So I’m thinking back to when I was first going to start this blog. And one of my original names for it was The Observation Deck. Because all my life, I’ve felt that I’ve stood a bit apart, participating but holding back a little and watching, trying to figure things out. Trying to stay ahead of troubles. There were too many surprises when I was young and I didn’t like being caught off guard. I guess that makes me a control freak. For the most part it’s a successful tool for me. But having a partner who made me fully relax for so long has made going back to those old school anticipatory operations harder. I think lots of things get harder as you get older.6AE93DC6-2507-4FD2-80BA-7F9B1BE292BA.jpeg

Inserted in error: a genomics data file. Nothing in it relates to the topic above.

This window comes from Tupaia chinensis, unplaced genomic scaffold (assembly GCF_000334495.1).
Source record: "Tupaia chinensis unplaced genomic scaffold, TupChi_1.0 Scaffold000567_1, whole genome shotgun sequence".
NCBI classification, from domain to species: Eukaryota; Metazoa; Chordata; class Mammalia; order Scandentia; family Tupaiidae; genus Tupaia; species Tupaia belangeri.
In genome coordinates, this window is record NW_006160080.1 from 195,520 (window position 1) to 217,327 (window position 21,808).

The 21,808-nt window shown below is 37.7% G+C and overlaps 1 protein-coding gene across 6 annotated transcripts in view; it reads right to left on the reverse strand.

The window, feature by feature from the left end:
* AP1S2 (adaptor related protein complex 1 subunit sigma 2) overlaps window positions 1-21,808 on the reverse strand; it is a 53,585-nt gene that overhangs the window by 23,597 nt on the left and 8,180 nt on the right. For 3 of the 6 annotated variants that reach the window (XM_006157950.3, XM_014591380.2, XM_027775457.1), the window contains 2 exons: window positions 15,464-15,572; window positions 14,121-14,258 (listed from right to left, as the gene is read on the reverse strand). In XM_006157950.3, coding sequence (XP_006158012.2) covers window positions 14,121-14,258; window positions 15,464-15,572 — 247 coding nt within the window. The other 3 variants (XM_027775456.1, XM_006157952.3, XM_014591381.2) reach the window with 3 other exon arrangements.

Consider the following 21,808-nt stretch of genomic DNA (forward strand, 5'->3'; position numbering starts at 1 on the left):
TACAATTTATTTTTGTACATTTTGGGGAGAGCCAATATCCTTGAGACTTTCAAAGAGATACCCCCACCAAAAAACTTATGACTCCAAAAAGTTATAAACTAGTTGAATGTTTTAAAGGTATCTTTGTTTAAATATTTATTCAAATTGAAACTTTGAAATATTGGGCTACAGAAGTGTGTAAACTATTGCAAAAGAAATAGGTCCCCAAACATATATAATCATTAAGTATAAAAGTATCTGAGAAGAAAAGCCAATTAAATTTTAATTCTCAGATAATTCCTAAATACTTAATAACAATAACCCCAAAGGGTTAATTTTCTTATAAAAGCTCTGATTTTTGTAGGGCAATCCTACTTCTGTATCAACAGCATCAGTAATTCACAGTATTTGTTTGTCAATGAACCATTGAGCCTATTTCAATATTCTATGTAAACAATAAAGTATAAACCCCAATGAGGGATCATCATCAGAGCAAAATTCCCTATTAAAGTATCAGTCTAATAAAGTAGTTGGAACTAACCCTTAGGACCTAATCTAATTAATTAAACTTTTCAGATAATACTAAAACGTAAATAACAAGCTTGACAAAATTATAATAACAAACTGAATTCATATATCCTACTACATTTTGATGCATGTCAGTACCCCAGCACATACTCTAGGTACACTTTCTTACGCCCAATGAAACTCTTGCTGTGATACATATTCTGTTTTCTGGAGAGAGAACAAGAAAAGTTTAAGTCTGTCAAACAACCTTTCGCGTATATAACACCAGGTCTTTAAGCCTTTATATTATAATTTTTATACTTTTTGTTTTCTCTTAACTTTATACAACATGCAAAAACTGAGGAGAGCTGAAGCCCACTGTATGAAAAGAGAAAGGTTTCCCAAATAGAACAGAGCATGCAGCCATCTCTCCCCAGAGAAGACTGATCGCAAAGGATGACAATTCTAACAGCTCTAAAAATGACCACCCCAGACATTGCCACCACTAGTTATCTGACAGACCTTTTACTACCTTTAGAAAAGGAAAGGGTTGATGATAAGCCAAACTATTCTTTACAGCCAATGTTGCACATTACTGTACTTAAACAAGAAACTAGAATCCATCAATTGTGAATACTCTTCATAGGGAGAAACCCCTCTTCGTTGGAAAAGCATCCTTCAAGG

Thankfully, some things get easier. I don’t care as much about as many things as I used to which is quite a relief. So, yeah, I hate the well-meaning memes. And I also hate when people try to remind me of all the great things I’ve got like kids and grandchildren. I realize there are plenty of people who want those but don’t have them. But that doesn’t mean that what I do have fits into the empty space where Michael belongs. We had ten years together before we had kids and we weren’t freaked out when we became “empty nesters.”96B56929-31E1-41E2-8FD9-854A3FB02F2E